Under the CCPA includes companies that handle personal data of California residents (residents can be found throughout the state and beyond) and receive a minimum of $25 million in annual revenue. But there is a caveat: if income is less, but it stores personal data of more than 50 thousand people, its activity falls under the CCPA.
The new law also regulates the activities of firms receiving more than half of the profits (no matter what size) from the sale of data. The location of the organization plays no role: no matter whether she in California or out of state.
When it comes to the Federal laws of the United States about privacy, you should pay attention to whether it be contrary to the rules of the state of California. Some Democrats, such as Senator Dianne Feinstein, said they would not support a Federal bill that “weakens” the California standards, while technology companies and some Republicans advocate a national law that overrides and possibly weaken the requirements of the state.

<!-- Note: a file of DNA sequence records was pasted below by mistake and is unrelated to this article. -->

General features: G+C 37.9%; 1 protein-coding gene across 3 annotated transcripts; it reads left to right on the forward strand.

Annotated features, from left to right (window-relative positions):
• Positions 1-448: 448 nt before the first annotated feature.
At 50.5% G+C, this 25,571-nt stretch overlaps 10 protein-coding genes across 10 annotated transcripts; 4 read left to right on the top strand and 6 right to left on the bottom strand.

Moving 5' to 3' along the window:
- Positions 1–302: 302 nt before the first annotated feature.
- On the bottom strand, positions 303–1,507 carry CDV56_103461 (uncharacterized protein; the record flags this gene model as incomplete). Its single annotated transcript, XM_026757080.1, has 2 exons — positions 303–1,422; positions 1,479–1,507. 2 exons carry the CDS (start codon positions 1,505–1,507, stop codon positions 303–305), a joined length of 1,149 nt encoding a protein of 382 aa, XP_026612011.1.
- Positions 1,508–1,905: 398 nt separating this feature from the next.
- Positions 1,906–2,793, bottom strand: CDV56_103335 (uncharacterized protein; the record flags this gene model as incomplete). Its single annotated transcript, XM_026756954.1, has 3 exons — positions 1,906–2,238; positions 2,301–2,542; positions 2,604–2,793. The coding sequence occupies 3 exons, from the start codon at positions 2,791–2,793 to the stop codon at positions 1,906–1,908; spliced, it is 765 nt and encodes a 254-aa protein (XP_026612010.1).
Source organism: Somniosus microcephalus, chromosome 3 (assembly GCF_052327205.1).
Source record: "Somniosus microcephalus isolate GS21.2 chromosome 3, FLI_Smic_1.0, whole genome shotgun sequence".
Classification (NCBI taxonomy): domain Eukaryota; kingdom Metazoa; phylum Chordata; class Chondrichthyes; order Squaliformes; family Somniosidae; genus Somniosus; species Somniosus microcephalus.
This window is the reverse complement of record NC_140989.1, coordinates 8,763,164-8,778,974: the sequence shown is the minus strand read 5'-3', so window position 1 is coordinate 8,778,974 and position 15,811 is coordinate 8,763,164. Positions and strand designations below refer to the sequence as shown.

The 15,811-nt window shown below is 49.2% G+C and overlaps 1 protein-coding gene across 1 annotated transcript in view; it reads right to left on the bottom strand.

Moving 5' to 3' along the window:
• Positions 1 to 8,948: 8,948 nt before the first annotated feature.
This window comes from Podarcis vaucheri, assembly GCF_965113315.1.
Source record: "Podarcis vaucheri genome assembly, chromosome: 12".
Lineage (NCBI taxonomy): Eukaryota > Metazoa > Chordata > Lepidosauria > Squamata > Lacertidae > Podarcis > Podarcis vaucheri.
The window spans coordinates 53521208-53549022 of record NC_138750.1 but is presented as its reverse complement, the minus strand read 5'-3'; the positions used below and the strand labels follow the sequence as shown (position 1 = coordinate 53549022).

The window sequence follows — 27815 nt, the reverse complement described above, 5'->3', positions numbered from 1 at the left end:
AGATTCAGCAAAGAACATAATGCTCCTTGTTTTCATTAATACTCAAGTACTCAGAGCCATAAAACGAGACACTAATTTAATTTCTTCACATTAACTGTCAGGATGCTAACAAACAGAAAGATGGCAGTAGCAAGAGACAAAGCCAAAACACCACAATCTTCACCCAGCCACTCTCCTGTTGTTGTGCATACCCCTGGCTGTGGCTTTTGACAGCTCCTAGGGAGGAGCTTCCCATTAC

The President and CEO of BSA. Victoria Espinel said that the California law is “a very important step forward,” but added that “Federal privacy legislation went beyond the jurisdiction of California.”
According to Espinel, European officials are making all efforts to adapt the complexity of the GDPR especially for small companies. Critics of the law say that GDPR puts the company at different levels in unequal conditions — technological giants, with adequate resources, it is easier to comply with their obligations and even to fines, while for small businesses to comply with legislation are often extremely problematic.